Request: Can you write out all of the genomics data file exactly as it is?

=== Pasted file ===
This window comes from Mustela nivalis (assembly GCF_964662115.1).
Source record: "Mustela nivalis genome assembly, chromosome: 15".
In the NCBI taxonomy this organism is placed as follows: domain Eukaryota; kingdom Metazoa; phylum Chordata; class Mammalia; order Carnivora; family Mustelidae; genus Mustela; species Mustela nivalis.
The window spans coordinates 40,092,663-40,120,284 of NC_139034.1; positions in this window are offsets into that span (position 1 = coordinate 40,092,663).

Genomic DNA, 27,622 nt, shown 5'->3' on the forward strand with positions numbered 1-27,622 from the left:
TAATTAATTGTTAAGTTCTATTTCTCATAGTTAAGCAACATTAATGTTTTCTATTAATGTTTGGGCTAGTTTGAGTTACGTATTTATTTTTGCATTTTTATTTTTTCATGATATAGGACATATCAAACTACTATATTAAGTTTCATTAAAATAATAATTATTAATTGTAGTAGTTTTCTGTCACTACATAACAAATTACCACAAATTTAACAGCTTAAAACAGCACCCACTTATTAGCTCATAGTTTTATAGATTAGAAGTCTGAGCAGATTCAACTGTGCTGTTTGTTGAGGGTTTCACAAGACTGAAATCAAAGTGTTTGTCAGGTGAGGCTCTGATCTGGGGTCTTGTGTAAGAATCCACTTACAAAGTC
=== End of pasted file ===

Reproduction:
This window comes from Mustela nivalis (assembly GCF_964662115.1).
Source record: "Mustela nivalis genome assembly, chromosome: 15".
In the NCBI taxonomy this organism is placed as follows: domain Eukaryota; kingdom Metazoa; phylum Chordata; class Mammalia; order Carnivora; family Mustelidae; genus Mustela; species Mustela nivalis.
The window spans coordinates 40,092,663-40,120,284 of NC_139034.1; positions in this window are offsets into that span (position 1 = coordinate 40,092,663).

Genomic DNA, 27,622 nt, shown 5'->3' on the forward strand with positions numbered 1-27,622 from the left:
TAATTAATTGTTAAGTTCTATTTCTCATAGTTAAGCAACATTAATGTTTTCTATTAATGTTTGGGCTAGTTTGAGTTACGTATTTATTTTTGCATTTTTATTTTTTCATGATATAGGACATATCAAACTACTATATTAAGTTTCATTAAAATAATAATTATTAATTGTAGTAGTTTTCTGTCACTACATAACAAATTACCACAAATTTAACAGCTTAAAACAGCACCCACTTATTAGCTCATAGTTTTATAGATTAGAAGTCTGAGCAGATTCAACTGTGCTGTTTGTTGAGGGTTTCACAAGACTGAAATCAAAGTGTTTGTCAGGTGAGGCTCTGATCTGGGGTCTTGTGTAAGAATCCACTTACAAAGTC